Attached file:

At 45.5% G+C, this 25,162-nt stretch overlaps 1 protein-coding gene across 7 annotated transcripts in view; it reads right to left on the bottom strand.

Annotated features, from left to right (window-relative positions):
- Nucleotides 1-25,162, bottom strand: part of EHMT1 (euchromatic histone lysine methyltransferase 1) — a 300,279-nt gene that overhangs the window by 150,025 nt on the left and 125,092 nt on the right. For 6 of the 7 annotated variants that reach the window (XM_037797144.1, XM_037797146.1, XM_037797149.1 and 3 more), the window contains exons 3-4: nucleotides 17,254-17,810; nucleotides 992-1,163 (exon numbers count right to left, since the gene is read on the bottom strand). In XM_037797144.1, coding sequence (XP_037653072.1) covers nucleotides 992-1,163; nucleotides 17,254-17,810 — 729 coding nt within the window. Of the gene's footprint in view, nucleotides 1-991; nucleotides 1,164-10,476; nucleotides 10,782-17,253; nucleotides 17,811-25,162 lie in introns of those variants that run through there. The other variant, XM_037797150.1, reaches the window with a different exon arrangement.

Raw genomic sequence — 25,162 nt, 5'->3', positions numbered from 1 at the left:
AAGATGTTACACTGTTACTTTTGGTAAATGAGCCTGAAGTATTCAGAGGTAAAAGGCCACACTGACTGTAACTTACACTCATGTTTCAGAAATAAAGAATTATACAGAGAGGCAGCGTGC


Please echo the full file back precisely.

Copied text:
At 45.5% G+C, this 25,162-nt stretch overlaps 1 protein-coding gene across 7 annotated transcripts in view; it reads right to left on the bottom strand.

Annotated features, from left to right (window-relative positions):
- Nucleotides 1-25,162, bottom strand: part of EHMT1 (euchromatic histone lysine methyltransferase 1) — a 300,279-nt gene that overhangs the window by 150,025 nt on the left and 125,092 nt on the right. For 6 of the 7 annotated variants that reach the window (XM_037797144.1, XM_037797146.1, XM_037797149.1 and 3 more), the window contains exons 3-4: nucleotides 17,254-17,810; nucleotides 992-1,163 (exon numbers count right to left, since the gene is read on the bottom strand). In XM_037797144.1, coding sequence (XP_037653072.1) covers nucleotides 992-1,163; nucleotides 17,254-17,810 — 729 coding nt within the window. Of the gene's footprint in view, nucleotides 1-991; nucleotides 1,164-10,476; nucleotides 10,782-17,253; nucleotides 17,811-25,162 lie in introns of those variants that run through there. The other variant, XM_037797150.1, reaches the window with a different exon arrangement.

Raw genomic sequence — 25,162 nt, 5'->3', positions numbered from 1 at the left:
AAGATGTTACACTGTTACTTTTGGTAAATGAGCCTGAAGTATTCAGAGGTAAAAGGCCACACTGACTGTAACTTACACTCATGTTTCAGAAATAAAGAATTATACAGAGAGGCAGCGTGC